Human rights are more likely to come from the EU than the Tories

On equal pay, LGBTI issues and workers' rights, the EU has an excellent track record


Anyone who votes to leave the European Union so that the UK can escape the shackles of the European Convention on Human Rights will be disappointed.

No matter what the outcome of the EU referendum, the UK will still be required to uphold the rights enshrined in both the European Convention and the UK’s own Human Rights Act, because the European Convention on Human Rights is not an EU initiative.

However, it’s reasonable to question whether it’s in the strategic interests of the ‘Remain’ campaign to clear up the confusion.

On the one hand it could be argued that if anti-human rights sentiment is a basis upon which people choose to leave the EU, we should make it clear that a withdrawal would not ‘free’ the UK from European human rights obligations.

At the same time, we don’t want to understate the dangers of leaving a regional collaboration that requires all member states to protect the human rights and fundamental freedoms of their citizens.

Perhaps we should focus on reshaping the conversation to explain the ways in which even the EU laws not included in the Convention promote human rights.

Take equal pay for women. This is one of the EU’s founding principles, embedded in the Treaties. Women must be treated equally at work and women who have suffered discrimination can take legal action without fear of retaliation from their employer.

Many EU initiatives also tackle violence against women, through legislation designed to recognise victims’ rights. Such rights include minimum standards on the access to important information, support, protection and basic procedural rights in criminal proceedings for those suffering abuse. 

There are the EU laws specifically designed to prevent human trafficking, initiatives aimed at stopping female genital mutilation and protections for LGBTI rights. The EU bans discrimination on the basis of sexual orientation, and upholds legislation designed to protect the victims of discriminatory crime.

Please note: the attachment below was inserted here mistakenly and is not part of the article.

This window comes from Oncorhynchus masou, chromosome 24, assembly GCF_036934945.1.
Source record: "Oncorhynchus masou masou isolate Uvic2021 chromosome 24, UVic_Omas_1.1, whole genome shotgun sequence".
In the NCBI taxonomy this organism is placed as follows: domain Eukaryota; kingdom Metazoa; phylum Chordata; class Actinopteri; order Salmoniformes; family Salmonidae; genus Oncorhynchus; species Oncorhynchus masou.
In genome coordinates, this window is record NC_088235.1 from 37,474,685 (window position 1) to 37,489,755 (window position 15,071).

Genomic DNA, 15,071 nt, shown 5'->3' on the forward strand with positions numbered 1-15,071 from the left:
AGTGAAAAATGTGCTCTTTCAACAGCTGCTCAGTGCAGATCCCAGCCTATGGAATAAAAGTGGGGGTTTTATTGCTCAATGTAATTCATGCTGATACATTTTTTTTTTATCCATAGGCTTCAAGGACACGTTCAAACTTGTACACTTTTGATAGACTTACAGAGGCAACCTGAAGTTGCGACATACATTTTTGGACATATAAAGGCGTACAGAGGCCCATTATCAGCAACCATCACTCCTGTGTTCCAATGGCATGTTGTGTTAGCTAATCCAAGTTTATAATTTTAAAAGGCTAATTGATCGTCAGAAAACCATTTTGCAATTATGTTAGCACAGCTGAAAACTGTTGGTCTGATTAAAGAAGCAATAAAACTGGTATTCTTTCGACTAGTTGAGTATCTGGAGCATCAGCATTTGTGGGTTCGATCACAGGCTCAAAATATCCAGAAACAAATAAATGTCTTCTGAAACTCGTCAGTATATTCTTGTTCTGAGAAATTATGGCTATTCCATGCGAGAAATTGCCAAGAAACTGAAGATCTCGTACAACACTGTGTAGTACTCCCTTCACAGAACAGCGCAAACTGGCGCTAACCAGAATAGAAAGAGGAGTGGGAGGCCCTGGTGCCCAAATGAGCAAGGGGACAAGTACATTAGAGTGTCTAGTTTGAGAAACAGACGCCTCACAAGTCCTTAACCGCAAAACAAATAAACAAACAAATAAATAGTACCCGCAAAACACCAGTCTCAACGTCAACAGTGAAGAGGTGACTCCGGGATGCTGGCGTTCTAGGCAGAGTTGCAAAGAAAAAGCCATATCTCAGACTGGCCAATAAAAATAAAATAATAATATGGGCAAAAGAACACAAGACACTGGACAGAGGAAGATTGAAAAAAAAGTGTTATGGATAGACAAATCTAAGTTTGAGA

EU law is also vital for workers’ rights. It has brought in measures to improve health and safety at work, protect a minimum number of annual leave days and impose limits on working hours per week.

Critics out there will insist that we do not need the European Union in order to implement these laws and that’s technically true. However, do you really trust the Conservative government to continue pushing for improvement?

After all, at the 2015 General Election, they expressed their love for the NHS but now the sell-off to private companies continues. It is far more likely to be EU law that results in more women on company boards, requires companies to publish gender pay gap data and prevents unfair dismissals.

One thing is clearly the case: the EU has its heart in the right place and has a solid track record of trying to improve our rights. If you want more of them, vote to stay.

Tom McNeil, Director of Human Rights Act Campaign and Labour Campaign for Human Rights and an Ex-Parliamentary Candidate for Labour

7 Responses to “Human rights are more likely to come from the EU than the Tories”

  1. Martin Read

    I think it would be naive to consider either camp as having the ideal working-model. As already commented, the manner in which Greece was jack-booted into compliance was shameful. But to imagine that the likes of IDS has any more humane ideas in mind would be worse than naive.

    Historically, we have seen that where the EU and the British Government have clashed over workers’ or human rights, it has always been the EU that has favoured the worker over the boss or corporation.

  2. ted francis

    There’s very little with which I would quarrel in the above comments. But I would say to wg., look over the other shoulder and see the creeping, sinister pieces of legislation that are being stealthily moved by this unopposed legislature to the statute books week by week. Now that’s what I call really threatening.

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